Published October 14, 2020

Doctors have begun to study the effects of COVID-related stress and anxiety on people. A recent study suggests that stress caused by the pandemic may already be affecting heart health.

Fibromyalgia: Exercise helps — here’s how to start

Published October 13, 2020

For people with fibromyalgia, pain is a part of daily life, and exercising is probably not something they feel like doing. But experts say it’s one of the most effective strategies to help manage the condition. So what’s the best approach to getting started?

Grandparenting: Navigating risk as the pandemic continues

Published October 12, 2020

As the pandemic reshaped lives in March, grandparents had to take heightened safety precautions around seeing their children and grandchildren. With fall here and winter on the way, basic preventive steps have not changed, but some grandparents are finding they need to balance rewards and risk, and that conversations with family members about expectations need to be ongoing.

Cultivating joy as a family

Published October 9, 2020

The pandemic has been difficult for everyone, but particularly for families. Everyone is feeling so much uncertainty and stress, but one thing we can do is look for ways to create small moments of joy every day. Games, activities, creativity, being outdoors — there are simple, fun ways to be together and make memories.

The hidden long-term cognitive effects of COVID

Updated March 4, 2021

it is becoming increasingly clear that COVID-19 affects the nervous system along with the respiratory system. Research is suggesting that this may result in long-term neurologic damage in those who survive a COVID infection, including evidence of effects on cognitive function.

Advancing maternal justice on both sides of the Atlantic

Updated October 13, 2020

Inequities in maternal health caused by chronic systemic social injustice contribute directly to higher rates of maternal death among Black and indigenous people and people of color. Maternal justice is a model of culturally sensitive care that aims to dismantle inequities in maternity care and maximize maternal health and well-being.

Why is music good for the brain?

Published October 7, 2020

A study conducted by AARP found correlation between a person’s engagement with music and their opinion of their brain health and cognitive ability. While the study did not involve any objective measure of brain health, music has been shown to activate multiple areas of the brain, and keeping brain pathways active helps keep the brain strong in older age.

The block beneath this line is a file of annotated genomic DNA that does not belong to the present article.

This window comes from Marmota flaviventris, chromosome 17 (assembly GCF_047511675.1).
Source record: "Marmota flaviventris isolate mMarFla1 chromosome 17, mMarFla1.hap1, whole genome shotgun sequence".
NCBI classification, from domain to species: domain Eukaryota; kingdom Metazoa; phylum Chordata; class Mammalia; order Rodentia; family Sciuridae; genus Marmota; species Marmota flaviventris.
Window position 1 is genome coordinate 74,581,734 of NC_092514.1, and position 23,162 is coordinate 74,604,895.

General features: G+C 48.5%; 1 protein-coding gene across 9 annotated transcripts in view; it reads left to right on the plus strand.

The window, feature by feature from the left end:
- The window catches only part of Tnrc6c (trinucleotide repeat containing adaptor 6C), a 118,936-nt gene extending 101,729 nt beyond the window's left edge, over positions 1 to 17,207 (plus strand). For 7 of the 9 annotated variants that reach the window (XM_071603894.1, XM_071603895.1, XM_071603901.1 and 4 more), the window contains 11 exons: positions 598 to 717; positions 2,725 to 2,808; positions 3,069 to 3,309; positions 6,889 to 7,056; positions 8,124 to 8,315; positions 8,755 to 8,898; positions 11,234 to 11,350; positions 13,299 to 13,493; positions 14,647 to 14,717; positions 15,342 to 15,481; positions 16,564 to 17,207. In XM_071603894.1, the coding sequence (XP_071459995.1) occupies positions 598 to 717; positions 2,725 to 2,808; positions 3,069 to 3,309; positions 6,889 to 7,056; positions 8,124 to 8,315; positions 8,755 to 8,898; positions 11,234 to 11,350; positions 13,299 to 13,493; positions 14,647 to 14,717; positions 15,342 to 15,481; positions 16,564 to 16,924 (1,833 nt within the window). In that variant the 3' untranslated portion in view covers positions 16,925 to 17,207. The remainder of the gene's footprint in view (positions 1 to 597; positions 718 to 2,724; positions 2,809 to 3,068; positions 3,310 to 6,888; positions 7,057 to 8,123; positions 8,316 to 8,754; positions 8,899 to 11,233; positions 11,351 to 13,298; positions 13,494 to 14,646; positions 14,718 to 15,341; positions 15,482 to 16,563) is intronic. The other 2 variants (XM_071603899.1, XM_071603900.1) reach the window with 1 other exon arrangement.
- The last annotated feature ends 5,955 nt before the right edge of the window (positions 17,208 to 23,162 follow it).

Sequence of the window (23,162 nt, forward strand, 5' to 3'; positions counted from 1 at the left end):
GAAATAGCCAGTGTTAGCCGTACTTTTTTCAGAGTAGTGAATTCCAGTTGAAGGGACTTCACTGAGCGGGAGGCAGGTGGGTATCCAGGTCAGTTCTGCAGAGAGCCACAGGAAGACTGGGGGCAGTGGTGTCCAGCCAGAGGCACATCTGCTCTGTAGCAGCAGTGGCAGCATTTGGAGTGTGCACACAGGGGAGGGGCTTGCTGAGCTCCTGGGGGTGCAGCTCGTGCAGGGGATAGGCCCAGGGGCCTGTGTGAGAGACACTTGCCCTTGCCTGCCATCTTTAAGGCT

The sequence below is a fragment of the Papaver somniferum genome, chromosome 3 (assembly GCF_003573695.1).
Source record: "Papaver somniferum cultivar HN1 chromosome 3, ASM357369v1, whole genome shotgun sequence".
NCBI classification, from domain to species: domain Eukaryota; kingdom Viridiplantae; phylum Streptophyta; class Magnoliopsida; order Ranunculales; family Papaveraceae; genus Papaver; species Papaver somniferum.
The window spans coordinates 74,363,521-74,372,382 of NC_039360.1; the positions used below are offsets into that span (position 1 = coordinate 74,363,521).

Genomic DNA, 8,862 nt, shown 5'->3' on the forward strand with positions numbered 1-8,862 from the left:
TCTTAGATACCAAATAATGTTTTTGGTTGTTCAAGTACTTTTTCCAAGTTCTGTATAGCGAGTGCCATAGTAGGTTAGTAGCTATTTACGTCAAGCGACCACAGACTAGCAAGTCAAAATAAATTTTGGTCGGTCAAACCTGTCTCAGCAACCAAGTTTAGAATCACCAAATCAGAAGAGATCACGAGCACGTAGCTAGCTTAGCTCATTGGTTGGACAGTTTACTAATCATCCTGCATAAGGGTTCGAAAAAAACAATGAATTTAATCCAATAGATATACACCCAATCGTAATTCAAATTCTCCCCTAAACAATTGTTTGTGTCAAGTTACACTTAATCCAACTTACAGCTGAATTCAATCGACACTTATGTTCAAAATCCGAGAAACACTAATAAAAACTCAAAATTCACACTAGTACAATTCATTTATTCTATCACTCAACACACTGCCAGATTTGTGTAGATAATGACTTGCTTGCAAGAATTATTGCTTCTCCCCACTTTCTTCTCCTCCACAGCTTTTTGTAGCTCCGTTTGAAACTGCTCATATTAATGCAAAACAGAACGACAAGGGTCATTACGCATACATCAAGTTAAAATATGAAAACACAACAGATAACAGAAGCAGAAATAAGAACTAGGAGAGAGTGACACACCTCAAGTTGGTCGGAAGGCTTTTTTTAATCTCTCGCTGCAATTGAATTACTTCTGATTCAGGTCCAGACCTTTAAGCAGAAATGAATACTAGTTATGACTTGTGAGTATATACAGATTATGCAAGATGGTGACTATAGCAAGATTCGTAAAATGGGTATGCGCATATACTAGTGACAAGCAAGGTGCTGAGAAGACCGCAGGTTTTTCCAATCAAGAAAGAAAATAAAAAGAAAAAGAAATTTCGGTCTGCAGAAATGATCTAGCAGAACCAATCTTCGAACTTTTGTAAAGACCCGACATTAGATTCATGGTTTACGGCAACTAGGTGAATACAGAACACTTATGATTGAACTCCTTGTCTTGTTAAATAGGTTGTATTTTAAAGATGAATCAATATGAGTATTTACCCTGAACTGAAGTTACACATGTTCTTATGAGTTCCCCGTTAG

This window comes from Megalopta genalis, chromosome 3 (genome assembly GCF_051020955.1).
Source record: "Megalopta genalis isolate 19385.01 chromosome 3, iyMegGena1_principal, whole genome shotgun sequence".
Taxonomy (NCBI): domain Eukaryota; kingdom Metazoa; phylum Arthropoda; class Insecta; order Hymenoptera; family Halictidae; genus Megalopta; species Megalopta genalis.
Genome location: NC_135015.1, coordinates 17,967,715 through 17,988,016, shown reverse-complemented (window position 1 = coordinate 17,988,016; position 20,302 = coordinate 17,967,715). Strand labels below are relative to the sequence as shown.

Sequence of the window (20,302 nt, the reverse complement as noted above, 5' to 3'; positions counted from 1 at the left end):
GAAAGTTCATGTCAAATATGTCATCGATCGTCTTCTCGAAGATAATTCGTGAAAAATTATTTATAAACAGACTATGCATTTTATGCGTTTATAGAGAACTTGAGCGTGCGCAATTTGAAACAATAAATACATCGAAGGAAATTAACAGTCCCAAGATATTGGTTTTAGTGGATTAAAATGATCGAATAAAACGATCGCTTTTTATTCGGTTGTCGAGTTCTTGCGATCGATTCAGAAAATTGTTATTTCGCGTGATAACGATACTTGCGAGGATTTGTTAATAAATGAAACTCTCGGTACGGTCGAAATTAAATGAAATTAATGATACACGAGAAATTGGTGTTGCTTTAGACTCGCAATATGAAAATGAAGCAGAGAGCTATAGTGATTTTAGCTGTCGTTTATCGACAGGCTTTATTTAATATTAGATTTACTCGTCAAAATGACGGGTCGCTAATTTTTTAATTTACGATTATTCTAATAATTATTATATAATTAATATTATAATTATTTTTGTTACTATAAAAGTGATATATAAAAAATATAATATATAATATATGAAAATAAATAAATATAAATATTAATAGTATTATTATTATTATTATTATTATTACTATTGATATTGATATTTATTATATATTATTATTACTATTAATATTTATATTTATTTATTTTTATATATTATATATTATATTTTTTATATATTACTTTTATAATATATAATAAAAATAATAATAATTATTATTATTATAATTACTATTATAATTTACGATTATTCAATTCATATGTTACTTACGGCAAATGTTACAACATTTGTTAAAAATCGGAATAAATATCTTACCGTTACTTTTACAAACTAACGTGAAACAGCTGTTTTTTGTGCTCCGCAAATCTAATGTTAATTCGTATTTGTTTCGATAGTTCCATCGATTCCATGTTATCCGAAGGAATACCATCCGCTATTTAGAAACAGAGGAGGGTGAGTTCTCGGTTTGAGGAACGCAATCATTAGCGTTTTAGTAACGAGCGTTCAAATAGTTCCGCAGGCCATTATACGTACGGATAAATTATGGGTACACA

New online model identifies which men can have fewer biopsies on active surveillance

Published October 6, 2020

During the last decade, more men with favorable-risk prostate cancer that is unlikely to cause symptoms and spread have opted for a monitoring approach called active surveillance (AS) instead of immediate treatment. AS entails routine PSA checks and prostate tumor biopsies, and the cancer is treated only if it progresses. The approach has some drawbacks, […]

As family well-being declines, so does children’s behavior

Published October 6, 2020

The COVID-19 pandemic is affecting the mental health of people who have not been sick, and parents are being hit particularly hard. A survey of US parents found that these worsening circumstances also affect children’s behavior.

How to cope when a loved one is depressed, suicidal, or manic

Published October 5, 2020

The pandemic has caused a surge in depression. If someone you care about is struggling with depression or bipolar disorder, or you have reason to think the person may be suicidal, there are ways you can help — and caring for yourself is important, too.

New guidelines for aches, pains, and strains

Published October 2, 2020

When a minor injury leads to soreness or discomfort, what’s the best first treatment choice? The American College of Physicians and the American Academy of Family Physicians recently developed new recommendations based on reviews of more than 200 studies involving nearly 33,000 subjects.

Staying positive during difficult times

Published October 1, 2020

The trials and challenges of this year are weighing heavily on many people, but attempting to employ positive psychology to put personal struggles in context, and accepting the ups and downs life brings, can ultimately increase positive feelings and provide perspective.